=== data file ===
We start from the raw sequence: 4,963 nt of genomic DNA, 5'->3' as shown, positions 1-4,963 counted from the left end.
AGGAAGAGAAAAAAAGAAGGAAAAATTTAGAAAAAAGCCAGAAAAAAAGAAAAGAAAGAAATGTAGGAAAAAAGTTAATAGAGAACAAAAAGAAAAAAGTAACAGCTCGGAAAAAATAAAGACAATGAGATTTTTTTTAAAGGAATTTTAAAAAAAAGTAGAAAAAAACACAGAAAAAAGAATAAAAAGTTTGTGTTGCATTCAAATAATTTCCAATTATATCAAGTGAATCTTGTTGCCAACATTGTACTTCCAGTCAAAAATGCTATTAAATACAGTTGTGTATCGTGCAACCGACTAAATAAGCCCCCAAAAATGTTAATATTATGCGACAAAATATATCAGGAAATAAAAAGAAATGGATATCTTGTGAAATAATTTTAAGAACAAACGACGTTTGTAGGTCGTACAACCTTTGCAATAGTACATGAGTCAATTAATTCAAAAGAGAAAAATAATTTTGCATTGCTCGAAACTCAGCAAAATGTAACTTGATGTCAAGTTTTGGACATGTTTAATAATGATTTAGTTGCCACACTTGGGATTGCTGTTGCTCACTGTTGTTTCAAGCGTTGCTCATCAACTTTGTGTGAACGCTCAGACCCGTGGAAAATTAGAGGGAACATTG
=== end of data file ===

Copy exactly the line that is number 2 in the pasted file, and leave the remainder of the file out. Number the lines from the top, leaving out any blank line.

AGGAAGAGAAAAAAAGAAGGAAAAATTTAGAAAAAAGCCAGAAAAAAAGAAAAGAAAGAAATGTAGGAAAAAAGTTAATAGAGAACAAAAAGAAAAAAGTAACAGCTCGGAAAAAATAAAGACAATGAGATTTTTTTTAAAGGAATTTTAAAAAAAAGTAGAAAAAAACACAGAAAAAAGAATAAAAAGTTTGTGTTGCATTCAAATAATTTCCAATTATATCAAGTGAATCTTGTTGCCAACATTGTACTTCCAGTCAAAAATGCTATTAAATACAGTTGTGTATCGTGCAACCGACTAAATAAGCCCCCAAAAATGTTAATATTATGCGACAAAATATATCAGGAAATAAAAAGAAATGGATATCTTGTGAAATAATTTTAAGAACAAACGACGTTTGTAGGTCGTACAACCTTTGCAATAGTACATGAGTCAATTAATTCAAAAGAGAAAAATAATTTTGCATTGCTCGAAACTCAGCAAAATGTAACTTGATGTCAAGTTTTGGACATGTTTAATAATGATTTAGTTGCCACACTTGGGATTGCTGTTGCTCACTGTTGTTTCAAGCGTTGCTCATCAACTTTGTGTGAACGCTCAGACCCGTGGAAAATTAGAGGGAACATTG